vibrator means connected to said nozzle means for vibrating said nozzle means and producing said plurality of ink droplets being emitted therefrom; and
charging tunnel means for charging said plurality of ink droplets with a charge in accordance with a print information signal, said plurality of charged ink droplets being emitted from said charging tunnel means;
deflection plate means for deflecting said plurality of charged ink droplets;
a print receiving medium for receiving selected ones of said plurality of charged ink droplets passing through said deflection plate means; and
synchronization means for synchronizing the imposition of said charge on said plurality of ink droplets in said charging tunnel with the formation of said ink droplets being emitted from said nozzle means, said synchronization means including,
metal member means interposed between said ink liquid supply source means and said ink droplet issuance unit means, said metal member means receiving said ink liquid from said ink liquid supply source means and being in contact with said ink liquid passing therethrough, an electric current flowing through said metal member means to said ink liquid passing therethrough only when the imposition of said charge on said ink droplets passing through said charging tunnel is synchronized with the formation of the ink droplets at said nozzle means;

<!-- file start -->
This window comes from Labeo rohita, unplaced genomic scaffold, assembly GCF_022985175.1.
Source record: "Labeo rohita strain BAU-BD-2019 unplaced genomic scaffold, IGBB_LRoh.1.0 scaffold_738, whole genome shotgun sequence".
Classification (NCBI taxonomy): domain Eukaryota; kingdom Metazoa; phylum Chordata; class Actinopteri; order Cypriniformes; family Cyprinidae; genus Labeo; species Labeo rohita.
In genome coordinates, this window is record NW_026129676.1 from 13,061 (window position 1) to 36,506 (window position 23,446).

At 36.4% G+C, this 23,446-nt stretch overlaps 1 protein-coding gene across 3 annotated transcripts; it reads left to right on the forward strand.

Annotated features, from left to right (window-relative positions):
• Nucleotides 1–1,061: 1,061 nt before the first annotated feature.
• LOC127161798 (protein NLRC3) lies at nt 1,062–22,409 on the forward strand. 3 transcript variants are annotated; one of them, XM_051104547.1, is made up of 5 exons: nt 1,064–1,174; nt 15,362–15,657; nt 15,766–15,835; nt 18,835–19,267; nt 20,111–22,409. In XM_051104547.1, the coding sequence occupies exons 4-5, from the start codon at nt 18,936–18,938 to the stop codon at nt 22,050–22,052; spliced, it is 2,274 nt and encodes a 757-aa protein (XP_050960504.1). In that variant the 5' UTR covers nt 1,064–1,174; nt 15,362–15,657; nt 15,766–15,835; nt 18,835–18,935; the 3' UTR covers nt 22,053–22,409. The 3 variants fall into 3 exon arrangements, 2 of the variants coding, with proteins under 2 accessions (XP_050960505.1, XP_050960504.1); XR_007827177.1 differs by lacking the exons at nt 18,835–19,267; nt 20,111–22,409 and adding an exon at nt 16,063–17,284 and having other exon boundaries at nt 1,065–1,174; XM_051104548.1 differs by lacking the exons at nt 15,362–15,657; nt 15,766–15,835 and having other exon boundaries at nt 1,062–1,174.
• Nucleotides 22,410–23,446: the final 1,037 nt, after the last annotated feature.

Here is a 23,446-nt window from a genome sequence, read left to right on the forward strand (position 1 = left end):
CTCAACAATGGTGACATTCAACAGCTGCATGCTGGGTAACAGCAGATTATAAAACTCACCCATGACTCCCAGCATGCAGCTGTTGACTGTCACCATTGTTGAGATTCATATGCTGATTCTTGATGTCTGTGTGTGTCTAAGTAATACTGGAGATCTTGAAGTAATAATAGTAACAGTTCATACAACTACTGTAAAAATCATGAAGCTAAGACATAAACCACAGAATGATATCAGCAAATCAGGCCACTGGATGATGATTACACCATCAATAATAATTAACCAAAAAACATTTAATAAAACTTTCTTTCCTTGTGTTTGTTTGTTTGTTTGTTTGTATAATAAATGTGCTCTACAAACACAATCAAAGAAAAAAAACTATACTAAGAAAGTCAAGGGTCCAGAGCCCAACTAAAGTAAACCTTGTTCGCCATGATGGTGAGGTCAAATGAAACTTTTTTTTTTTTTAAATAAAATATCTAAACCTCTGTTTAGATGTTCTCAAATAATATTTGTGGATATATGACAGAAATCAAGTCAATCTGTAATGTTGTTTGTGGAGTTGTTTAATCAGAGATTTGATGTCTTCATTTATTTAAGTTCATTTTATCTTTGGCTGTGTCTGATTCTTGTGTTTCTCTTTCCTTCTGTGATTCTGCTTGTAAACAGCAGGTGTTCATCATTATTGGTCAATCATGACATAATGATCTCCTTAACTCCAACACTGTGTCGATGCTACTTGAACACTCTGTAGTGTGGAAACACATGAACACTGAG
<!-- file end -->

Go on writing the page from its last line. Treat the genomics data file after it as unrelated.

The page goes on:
detection means connected to said metal member means for detecting said electric current flowing through said ink liquid in the metal member means and developing an output signal in accordance therewith; and
print information signal generating means for developing said print information signal when energized by said output signal from said detection means, said print information signal energizing said charging tunnel thereby synchronizing the imposition of said charge with the formation of said ink droplets from said nozzle means.
6. The ink jet system printer of the charge amplitude controlling type of claim 5, wherein said detection means comprises a resistor means interposed between said metal member means and a grounded terminal for developing a voltage there across; and